‘Tis The Holiday Baking Season

I really don’t mind spending countless hours, alone, in my kitchen making my Christmas goodies for family and friends.  I should have started this project in November yet, but I did some traveling.   And with that “almost-winter” traveling, there’s a price to pay…climate changes and voila, “bugs” easily overpowered my body defenses.  Oh no!  Oh yes, poor me.  Rest, drink plenty of fluids, and heed the doctor’s advice — no baking, lol!

The very moment I won over the “bugs” a la Petra Kvitova garnering almost all the awards of the tennis season (now you know I am addicted to pro women’s tennis matches), I must, do my best to complete the giveaway treats first in 2 days, package them and ship without delay.   2 days to do:  coconut macaroons, mango bars, Ube crinkles, brownie butter bites, mamon tostado and food for the Gods, really, really!  I would have loved to add more to my array of 2011 holiday sweets, but I just didn’t want to get overwhelmed and get sick again.

Food for the Gods

This is one very popular Christmas bakery item with Filipinos.   A date and nut bar with lots of extras — molasses or honey (I add both), coarsely chopped walnuts, chopped pitted dates, and a nice booze addition of brandy (I didn’t happen to have one so I use Brugal’s Anejo rum).   The secret to making this moist and chewy:  Bake at 350 F for 10 minutes, then lower temperature to 300 F for 30 to 45 minutes or until completely baked.  Back home, they wrap the bars first in gold-colored aluminum foil and then in cellophane.  Would be lots to do, so I just opted to wrap in cellophane.  Trimmed edges to fit in the cellophane squares…and glad to enjoy them later, oh sooo moist..so chewy…what a treat!

Brownie Butter Squares or Bites

Baked butter cookie dough for the first layer and then spread “boxed brownie” batter on top of slightly cooled butter cookie layer and baked again.  You can use your favorite butter cookie recipe and just keep an eye on baking time so as not to burn the cookie layers.   To cut them in squares, use a chef’s knife dipped in hot water and wiped dry before cutting.

Coconut Macaroons

This is a Filipino-style coconut macaroons, not the French macarons or the American macaroons using only eggwhites.  Loaded with extras:  butter, sweetened condensed milk and grated cheddar cheese.  Small muffin pans lined with paper cups (available online from craft stores) are used.   For a nice finish, you may also drizzle chocolate glaze on top.  I sometimes flavor my macaroons with pandan.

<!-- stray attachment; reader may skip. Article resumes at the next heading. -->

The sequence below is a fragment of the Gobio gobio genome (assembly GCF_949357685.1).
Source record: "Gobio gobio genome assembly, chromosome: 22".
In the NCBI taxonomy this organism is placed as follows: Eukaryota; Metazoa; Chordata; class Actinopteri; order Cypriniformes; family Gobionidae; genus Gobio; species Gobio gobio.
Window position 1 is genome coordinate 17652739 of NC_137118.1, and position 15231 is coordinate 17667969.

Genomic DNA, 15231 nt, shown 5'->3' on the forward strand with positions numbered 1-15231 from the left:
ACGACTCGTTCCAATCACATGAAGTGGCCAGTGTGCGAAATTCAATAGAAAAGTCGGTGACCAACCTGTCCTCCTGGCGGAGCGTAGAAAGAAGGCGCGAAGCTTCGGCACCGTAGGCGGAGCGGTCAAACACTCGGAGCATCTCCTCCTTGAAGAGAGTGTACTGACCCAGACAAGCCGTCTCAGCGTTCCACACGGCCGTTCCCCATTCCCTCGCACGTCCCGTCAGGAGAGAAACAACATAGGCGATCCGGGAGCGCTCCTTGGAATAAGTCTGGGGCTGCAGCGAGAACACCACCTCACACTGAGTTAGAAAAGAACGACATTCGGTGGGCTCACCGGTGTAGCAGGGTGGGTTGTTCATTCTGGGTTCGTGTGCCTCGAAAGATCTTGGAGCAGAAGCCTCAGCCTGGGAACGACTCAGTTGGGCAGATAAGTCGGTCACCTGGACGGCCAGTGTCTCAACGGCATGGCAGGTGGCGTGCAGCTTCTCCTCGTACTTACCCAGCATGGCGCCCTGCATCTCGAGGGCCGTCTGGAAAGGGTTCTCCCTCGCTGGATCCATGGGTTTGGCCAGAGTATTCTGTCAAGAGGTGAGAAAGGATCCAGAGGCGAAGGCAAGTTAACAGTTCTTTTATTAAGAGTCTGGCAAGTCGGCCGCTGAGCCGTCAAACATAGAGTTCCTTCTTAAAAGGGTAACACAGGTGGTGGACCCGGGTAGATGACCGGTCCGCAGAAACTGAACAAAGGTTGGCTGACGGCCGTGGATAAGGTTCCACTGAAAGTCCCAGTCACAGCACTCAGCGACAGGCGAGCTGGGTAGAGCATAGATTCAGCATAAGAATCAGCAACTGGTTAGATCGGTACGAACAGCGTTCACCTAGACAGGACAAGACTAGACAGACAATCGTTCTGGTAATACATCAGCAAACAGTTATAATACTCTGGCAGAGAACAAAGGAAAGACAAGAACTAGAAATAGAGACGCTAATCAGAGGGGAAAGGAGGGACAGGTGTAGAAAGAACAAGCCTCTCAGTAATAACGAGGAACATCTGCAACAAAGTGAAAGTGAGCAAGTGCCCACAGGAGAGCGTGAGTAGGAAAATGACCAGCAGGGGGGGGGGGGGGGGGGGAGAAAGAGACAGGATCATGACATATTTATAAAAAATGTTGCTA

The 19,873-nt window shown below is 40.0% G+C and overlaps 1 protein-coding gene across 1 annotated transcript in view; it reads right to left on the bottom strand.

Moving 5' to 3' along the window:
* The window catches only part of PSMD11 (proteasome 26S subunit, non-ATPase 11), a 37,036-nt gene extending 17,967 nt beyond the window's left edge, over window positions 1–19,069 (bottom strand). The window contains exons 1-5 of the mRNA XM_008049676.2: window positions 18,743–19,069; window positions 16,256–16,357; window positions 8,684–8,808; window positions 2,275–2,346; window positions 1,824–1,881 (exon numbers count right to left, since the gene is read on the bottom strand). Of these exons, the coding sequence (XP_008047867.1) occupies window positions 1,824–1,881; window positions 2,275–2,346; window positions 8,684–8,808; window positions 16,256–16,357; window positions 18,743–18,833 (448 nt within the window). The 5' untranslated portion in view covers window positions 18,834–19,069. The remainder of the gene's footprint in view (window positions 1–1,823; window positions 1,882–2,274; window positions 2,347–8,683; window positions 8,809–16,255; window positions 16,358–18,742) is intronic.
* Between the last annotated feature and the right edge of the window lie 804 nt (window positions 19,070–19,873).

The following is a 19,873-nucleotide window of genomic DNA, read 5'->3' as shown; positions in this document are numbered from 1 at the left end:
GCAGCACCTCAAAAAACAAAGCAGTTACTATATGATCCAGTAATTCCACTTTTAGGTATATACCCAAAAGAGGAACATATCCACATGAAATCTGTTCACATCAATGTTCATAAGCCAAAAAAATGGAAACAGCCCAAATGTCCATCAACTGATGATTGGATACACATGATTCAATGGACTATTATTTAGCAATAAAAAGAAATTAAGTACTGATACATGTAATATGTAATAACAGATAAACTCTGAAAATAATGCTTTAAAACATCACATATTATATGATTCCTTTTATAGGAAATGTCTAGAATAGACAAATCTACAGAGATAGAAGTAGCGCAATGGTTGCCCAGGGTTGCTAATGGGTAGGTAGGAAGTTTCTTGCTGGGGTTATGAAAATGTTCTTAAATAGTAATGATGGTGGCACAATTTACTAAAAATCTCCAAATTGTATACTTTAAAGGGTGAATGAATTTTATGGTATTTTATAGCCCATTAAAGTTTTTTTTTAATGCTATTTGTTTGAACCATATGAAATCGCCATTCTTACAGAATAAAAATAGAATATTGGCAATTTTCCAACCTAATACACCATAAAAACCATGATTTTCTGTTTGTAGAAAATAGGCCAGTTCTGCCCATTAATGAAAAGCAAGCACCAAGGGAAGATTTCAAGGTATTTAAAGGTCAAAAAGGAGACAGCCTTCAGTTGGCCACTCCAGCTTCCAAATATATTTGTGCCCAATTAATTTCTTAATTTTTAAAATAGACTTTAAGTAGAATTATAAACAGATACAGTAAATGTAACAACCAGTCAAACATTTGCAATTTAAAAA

Mango Bars

This is one of my favorite Christmas treats.  Philippine dried mangoes and peanuts are sprinkled all over the baked shortbread crust before spreading the delicious brown sugar topping.   Use an electric knife to cut these into squares and then wrap in cellophane.

Mamon Tostado (Toasted Sponge Cake)

This is really biscotti Philippine-style, it is twice-baked…but instead of baking a butter cake, a sponge cake with melted butter added is baked.   I use the Goldilock’s clone mamon recipe that you can obtain online.   For the orange and lemon extracts, only use Nielsen Massey flavoring extracts that you can buy from King Arthur Flour Company (from time to time, the company announces free shipping, so keep an eye on it.  I love free shipping!).

Ube Crinkles

If you don’t care much about ube (purple yam), then bake instead chocolate crinkles.   Recipe formulation is pretty simple, just like a cookie dough that you chill first for about half an hour and then form into balls using a small ice cream scooper.  Careful not to overbake these yummy cookies.   A pack of Ube powder (available from Oriental stores) is added to the crinkles dough for that authentic Ube flavor.   Ube color is difficult to achieve without adding more violet food color (either powder or liquid) .

And these Christmas goodies are traveling as I post this to — Sugarland (Texas), Las Vegas (Nevada) and San Francisco (Calif).   Status: Shipped (my job’s done!).

And  lastly, one simple tip to remember —  Make sure cookies are cooled completely before wrapping or packaging them.

No Fruitcakes mentioned — really!


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